An open letter to the athlete who trains hard but doesn’t compete well

Dear Athlete,

You’re about to walk out onto the field, court, pool deck, or gym floor. You feel a little sick to your stomach because you know it’s not gonna go well.

You always fall apart when the pressure is on.

No matter how hard you train (and you train harder than anyone), in a few hours, you will feel embarrassed because you didn’t do what you’re capable of doing.

Your coach will roll their eyes. Or they’ll give you a “that’s too bad” smile.

Your parent will say “good job” even though you know they’re just being nice. Or they will point out every single mistake you made. Either way, they will only make it worse.

Then you will go back to practice, pour your heart and soul into training, and this happens:

 

WORK HARD ⇒ FALL SHORT ⇒ EMBARRASSMENT ⇒ DISAPPOINTMENT ⇒ REPEAT

 

Why do you keep doing it? A lot of the time you give up before you even start. You don’t think we notice, but we do.

What’s the point if you’ll just let yourself down anyway? You might as well set the bar low, right?

Alright kid, enough of that.

THIS IS NOT THE WAY IT HAS TO BE!

It’s time to stop saying “I knew this would happen.”

When things go wrong, it means there’s something to learn. That’s all it means. It doesn’t mean you suck. It doesn’t mean you’ll never get better. It doesn’t mean you’re wasting your parents’ time and money. It just means there’s a lesson you must learn before you can break the cycle.

How can you break the cycle?

First, figure out why you’re playing it safe, then change your thinking.

I’m guessing you’re more concerned with “not losing” than you are with “winning.” You’re setting the bar low because it’s safer. There’s less chance of embarrassment, of shame, of disappointment if you keep everyone from expecting much from you. There’s no pressure to be the best. No pressure to improve. No one expects you to do well. That’s your comfort zone.

But you wouldn’t train so hard if you didn’t care. I know you care.

Here’s the question… and I want you to really take this to heart:

What’s more important to you: staying safe or feeling like you gave it everything you have?

What’s the worst that could happen? People might be jealous? People might expect great things from you? Someone else might have to feel bad about themselves because you beat them?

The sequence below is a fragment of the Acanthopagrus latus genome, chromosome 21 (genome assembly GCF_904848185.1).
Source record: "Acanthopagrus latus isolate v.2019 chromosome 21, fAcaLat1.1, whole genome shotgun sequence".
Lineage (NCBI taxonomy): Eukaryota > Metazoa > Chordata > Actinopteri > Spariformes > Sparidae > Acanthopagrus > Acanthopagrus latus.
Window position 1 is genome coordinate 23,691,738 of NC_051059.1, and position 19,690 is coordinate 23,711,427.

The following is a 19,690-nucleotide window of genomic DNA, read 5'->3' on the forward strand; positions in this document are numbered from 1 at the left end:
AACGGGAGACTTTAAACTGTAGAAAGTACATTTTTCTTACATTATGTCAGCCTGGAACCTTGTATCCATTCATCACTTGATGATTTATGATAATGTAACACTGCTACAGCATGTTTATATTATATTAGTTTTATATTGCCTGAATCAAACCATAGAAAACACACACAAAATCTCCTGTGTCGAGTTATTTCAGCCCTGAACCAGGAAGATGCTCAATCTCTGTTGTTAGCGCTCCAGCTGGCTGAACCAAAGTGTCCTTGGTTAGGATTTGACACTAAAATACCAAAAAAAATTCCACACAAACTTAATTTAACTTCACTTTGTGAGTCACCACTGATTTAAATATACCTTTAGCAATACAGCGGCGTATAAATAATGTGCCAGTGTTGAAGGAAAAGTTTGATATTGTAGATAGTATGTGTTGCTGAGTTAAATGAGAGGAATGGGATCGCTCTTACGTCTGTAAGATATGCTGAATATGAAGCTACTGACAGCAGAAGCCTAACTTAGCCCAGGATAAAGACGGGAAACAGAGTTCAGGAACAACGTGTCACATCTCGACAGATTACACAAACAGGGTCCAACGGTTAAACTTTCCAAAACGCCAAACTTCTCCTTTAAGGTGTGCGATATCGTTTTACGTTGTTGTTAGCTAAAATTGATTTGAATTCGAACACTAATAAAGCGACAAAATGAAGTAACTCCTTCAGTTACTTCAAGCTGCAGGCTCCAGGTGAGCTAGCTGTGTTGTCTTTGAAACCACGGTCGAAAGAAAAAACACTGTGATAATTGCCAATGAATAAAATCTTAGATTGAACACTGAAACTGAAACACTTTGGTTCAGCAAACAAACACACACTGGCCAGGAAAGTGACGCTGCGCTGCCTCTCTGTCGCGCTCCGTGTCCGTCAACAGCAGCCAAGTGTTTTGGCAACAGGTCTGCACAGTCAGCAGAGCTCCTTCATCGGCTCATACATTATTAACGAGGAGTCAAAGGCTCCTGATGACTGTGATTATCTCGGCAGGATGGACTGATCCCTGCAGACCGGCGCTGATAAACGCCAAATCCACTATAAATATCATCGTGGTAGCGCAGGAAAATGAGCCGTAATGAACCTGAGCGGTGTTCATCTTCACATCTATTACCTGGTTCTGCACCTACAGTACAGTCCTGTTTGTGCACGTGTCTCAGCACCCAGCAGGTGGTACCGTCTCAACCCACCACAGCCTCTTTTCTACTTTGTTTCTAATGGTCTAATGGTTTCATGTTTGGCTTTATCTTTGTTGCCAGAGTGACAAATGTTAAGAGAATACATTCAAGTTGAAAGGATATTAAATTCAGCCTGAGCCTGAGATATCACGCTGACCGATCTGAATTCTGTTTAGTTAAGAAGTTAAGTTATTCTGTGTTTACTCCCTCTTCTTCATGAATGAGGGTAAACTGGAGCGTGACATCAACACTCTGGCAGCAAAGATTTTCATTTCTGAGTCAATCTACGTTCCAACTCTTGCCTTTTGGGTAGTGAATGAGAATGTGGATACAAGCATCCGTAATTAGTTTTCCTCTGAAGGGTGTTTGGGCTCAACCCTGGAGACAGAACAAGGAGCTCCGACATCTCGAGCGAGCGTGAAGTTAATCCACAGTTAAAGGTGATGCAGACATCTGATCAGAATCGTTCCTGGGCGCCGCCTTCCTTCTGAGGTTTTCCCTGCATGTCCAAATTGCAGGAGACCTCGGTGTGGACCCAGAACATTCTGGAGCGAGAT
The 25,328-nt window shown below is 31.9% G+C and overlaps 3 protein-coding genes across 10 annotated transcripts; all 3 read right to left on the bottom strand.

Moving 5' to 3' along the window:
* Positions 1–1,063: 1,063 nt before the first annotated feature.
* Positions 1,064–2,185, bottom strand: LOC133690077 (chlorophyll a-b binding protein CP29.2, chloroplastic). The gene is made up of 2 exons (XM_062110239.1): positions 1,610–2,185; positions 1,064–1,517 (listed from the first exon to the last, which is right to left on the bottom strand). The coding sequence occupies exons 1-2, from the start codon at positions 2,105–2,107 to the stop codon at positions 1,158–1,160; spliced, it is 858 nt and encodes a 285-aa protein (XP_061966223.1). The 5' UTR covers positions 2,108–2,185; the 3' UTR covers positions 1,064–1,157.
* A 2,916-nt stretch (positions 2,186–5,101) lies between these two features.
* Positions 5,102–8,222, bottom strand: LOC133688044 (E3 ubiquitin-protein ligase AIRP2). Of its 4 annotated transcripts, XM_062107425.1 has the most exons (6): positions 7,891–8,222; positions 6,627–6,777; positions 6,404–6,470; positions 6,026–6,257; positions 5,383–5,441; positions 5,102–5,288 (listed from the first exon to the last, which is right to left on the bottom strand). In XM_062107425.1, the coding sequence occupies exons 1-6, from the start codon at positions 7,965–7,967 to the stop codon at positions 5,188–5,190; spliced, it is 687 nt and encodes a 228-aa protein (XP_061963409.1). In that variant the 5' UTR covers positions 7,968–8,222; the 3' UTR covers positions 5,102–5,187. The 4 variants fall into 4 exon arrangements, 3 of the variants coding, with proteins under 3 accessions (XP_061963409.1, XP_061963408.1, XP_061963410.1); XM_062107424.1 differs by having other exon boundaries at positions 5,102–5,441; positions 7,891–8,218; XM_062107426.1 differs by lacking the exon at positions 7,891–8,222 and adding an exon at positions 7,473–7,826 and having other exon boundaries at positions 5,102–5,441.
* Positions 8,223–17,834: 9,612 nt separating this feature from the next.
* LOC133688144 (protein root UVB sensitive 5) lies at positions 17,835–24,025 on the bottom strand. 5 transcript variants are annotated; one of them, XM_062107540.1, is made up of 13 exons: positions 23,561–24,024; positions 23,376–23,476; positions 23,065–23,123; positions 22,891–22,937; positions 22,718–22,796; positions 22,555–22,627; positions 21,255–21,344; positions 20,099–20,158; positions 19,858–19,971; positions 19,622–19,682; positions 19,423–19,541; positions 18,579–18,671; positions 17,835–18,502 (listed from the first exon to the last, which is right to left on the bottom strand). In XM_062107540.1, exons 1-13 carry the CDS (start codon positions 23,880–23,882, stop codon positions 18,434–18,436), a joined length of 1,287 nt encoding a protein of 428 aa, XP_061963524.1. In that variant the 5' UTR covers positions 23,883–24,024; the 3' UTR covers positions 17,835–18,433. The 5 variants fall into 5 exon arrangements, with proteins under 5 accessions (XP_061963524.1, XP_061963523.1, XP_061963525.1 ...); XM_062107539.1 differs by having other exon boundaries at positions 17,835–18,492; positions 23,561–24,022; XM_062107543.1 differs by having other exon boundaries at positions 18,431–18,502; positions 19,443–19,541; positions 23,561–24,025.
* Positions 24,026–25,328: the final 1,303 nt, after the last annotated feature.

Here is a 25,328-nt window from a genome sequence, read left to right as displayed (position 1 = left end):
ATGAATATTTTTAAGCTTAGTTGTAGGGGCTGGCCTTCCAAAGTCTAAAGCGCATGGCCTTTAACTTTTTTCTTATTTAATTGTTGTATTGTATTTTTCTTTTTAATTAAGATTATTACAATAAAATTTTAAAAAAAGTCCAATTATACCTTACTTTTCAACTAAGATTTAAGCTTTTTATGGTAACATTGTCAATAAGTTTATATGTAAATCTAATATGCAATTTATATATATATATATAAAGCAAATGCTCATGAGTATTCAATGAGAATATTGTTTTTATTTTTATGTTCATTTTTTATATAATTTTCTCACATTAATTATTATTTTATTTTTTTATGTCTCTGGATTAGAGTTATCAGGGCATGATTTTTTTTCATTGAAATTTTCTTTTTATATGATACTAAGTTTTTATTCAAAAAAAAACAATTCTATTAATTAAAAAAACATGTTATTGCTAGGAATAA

Seriously, what’s the worst that could happen?  Take a second and think about it.

Is that worth giving up your goals, dreams, and hard work for?  The possibility that things might go wrong?

Or are you afraid that you’ll really try and still fail. So what? Nobody cares as much about your performance as you do. Seriously. Everyone else is mostly just thinking about themselves.

What’s worse: knowing you held back to avoid embarrassment, or feeling like you tried your hardest and fell short? Pay attention to how you answer that question. Be really honest with yourself.

It’s okay if your answer is that you want to play it safe, be conservative, stay mediocre. It really is. But be honest about it. Don’t play the “victim of circumstance” as an excuse to let your fear win.

You have what it takes to be really great. Yes, you do. Whether you believe it or not.

Hard work beats talent every day of the week. The most successful athletes I’ve ever worked with have proven that over and over again.

But what these successful athletes have in common is the right mindset. They don’t expect failure. They won’t stand for it. They prepare for the best, not for the worst.

They plan their thinking in advance. That way there is no room for negativity, complacency, or mediocrity.

They catch their negative thoughts and replace them with ones that will actually help them win. They see their success before they start. They stop thinking about the outcome, stop overthinking, and just go out there and trust that they have what it takes.

You can’t put that much time and effort into training without locking in the physical part. It’s in there. Now just GET OUT OF YOUR OWN WAY and let it happen.

Give yourself permission to succeed, to fail, and everything in between. Give yourself permission to be embarrassed, to fall short, then STOP EXPECTING IT TO HAPPEN.

You owe it to yourself (and to us) to stop playing it safe.

You only live once. Who cares if you mess up? Go big or go home.

 

Sincerely,

Your Future Fans

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